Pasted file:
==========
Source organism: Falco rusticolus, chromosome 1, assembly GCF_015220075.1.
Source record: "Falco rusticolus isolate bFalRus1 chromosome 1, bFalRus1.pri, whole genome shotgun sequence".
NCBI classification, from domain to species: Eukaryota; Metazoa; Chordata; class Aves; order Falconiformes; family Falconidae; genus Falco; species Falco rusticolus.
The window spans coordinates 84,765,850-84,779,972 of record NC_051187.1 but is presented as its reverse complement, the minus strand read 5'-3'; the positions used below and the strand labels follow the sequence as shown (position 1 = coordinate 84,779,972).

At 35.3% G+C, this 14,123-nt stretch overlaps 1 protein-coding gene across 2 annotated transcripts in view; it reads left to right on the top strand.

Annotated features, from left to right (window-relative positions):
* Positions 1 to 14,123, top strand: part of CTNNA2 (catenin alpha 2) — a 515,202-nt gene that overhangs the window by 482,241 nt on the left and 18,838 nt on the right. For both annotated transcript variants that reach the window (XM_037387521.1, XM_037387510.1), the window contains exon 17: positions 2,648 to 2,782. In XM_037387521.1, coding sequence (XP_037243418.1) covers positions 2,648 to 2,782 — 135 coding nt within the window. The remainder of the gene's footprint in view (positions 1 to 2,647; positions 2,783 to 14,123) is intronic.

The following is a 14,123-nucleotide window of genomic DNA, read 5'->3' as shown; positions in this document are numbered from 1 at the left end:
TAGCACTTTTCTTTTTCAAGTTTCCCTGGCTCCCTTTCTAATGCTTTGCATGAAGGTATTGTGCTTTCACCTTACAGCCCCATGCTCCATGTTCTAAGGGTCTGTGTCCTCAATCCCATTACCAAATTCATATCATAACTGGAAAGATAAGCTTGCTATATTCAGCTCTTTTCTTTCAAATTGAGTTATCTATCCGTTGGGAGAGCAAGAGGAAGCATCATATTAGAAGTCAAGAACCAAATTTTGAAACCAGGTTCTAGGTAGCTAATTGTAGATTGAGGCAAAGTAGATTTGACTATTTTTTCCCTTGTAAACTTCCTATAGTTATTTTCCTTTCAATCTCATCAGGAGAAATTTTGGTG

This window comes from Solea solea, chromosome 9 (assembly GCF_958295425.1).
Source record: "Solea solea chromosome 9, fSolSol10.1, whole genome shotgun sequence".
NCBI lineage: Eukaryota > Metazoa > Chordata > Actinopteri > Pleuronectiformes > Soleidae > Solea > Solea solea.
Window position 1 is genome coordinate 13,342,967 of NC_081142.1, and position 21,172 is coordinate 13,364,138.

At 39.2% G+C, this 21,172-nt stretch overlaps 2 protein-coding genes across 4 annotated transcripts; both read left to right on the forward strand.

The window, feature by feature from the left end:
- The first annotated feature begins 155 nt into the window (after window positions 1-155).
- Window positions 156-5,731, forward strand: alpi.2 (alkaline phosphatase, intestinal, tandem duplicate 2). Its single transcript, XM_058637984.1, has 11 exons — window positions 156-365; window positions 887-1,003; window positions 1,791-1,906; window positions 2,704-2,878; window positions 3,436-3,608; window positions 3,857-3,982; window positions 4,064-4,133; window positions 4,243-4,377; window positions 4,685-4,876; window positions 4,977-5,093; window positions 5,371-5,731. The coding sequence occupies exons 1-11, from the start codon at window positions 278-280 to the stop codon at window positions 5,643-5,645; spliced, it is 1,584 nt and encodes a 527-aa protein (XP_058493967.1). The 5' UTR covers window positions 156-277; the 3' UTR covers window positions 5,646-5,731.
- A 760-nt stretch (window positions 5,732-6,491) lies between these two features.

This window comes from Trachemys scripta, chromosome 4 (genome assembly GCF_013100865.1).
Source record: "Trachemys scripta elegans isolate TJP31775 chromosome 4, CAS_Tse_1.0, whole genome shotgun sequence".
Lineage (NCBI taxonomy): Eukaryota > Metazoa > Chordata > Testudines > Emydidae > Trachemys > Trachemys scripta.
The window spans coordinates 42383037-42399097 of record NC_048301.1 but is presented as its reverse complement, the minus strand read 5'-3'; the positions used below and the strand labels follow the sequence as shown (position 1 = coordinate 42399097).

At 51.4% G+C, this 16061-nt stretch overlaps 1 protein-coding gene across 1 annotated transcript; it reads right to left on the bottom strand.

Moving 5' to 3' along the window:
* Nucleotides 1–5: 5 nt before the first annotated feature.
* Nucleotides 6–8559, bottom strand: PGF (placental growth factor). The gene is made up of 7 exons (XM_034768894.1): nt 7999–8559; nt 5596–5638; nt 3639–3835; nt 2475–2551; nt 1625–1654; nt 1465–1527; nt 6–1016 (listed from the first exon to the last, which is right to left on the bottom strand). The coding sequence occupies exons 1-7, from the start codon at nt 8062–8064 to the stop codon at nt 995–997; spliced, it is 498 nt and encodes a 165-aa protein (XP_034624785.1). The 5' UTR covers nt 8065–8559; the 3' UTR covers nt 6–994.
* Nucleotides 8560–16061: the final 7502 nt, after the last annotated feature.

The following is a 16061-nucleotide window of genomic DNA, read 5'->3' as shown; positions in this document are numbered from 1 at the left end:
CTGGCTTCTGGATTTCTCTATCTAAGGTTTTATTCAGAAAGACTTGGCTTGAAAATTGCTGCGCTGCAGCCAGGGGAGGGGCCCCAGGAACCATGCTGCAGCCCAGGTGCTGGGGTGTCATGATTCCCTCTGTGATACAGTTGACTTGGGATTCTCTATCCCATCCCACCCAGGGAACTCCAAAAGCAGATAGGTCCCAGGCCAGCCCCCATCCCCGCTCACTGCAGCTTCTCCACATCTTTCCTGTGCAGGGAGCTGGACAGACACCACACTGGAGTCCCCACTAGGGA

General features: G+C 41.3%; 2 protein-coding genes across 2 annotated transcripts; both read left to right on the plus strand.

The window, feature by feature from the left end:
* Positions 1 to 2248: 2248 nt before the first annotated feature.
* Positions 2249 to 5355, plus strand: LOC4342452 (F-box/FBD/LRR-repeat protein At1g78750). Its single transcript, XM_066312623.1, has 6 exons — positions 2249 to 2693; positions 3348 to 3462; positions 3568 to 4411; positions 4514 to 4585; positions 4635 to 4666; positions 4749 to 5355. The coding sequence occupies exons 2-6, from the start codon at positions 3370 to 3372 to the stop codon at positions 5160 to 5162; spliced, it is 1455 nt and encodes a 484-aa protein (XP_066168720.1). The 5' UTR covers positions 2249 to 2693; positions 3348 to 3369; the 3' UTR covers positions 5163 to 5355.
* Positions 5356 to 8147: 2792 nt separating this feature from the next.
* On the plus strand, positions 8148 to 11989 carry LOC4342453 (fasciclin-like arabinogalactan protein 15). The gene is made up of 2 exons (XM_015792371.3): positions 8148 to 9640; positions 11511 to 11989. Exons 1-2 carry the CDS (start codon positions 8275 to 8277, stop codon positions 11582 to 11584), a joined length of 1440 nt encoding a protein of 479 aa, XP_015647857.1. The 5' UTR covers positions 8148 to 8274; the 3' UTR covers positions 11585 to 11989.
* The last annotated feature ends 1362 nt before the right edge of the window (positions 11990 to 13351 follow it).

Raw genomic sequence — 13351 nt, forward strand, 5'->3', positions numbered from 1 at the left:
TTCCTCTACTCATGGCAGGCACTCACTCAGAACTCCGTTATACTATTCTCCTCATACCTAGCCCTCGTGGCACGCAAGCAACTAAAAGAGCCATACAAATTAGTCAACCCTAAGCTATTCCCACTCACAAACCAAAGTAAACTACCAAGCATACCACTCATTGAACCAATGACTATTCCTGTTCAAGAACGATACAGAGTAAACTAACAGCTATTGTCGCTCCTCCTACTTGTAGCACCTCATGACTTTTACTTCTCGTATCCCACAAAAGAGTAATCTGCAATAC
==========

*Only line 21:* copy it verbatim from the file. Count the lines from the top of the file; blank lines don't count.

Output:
Lineage (NCBI taxonomy): Eukaryota > Metazoa > Chordata > Testudines > Emydidae > Trachemys > Trachemys scripta.